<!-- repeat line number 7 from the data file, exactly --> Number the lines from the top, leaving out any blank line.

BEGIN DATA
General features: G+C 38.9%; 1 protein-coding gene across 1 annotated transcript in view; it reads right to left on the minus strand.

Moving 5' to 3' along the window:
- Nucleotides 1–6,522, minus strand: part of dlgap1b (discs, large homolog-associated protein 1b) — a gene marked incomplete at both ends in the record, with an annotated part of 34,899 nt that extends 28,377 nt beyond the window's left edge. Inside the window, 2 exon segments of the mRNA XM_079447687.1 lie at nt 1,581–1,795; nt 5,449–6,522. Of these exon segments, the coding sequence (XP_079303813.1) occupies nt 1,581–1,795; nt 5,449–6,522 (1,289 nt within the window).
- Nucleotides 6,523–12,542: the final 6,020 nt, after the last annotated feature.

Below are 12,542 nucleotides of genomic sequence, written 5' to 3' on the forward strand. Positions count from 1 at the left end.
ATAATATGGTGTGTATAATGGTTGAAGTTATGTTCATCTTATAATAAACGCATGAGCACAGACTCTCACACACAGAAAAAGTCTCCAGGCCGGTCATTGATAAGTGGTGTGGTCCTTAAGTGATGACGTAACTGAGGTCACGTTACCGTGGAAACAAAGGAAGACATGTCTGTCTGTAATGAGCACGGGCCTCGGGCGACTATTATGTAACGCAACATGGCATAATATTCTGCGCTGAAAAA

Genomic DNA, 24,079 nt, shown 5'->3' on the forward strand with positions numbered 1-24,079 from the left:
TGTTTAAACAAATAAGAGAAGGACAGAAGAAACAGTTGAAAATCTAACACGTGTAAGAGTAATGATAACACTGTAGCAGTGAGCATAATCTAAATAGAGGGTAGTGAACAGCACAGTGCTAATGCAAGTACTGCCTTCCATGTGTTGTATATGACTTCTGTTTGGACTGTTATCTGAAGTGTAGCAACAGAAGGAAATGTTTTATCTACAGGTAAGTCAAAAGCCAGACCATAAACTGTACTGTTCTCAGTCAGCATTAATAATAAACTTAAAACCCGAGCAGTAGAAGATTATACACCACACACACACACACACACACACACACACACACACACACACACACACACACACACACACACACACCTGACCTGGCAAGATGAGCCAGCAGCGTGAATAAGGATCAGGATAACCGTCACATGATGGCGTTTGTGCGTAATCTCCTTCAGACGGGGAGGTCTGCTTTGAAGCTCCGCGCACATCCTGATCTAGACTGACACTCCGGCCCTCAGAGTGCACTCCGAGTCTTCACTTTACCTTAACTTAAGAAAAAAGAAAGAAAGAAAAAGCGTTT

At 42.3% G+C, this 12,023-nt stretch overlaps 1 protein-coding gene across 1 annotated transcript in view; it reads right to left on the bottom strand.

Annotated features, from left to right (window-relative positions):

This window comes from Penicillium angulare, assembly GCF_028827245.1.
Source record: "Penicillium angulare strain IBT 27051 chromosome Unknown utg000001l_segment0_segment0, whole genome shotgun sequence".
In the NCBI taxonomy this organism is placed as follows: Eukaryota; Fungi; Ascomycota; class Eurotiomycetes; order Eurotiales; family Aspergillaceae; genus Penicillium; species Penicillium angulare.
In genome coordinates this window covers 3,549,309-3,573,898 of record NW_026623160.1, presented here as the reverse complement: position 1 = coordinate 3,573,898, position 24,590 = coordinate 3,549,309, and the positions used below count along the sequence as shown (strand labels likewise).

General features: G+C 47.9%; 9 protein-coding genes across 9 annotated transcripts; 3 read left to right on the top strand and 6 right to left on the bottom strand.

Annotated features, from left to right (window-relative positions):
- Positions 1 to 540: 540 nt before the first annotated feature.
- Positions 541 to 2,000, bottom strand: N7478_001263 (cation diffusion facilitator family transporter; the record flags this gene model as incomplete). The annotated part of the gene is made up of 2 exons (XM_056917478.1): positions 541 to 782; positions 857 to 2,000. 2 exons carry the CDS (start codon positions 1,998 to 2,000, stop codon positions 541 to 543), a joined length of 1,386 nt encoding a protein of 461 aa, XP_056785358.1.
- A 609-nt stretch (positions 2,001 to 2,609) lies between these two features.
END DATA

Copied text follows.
Genomic DNA, 24,079 nt, shown 5'->3' on the forward strand with positions numbered 1-24,079 from the left: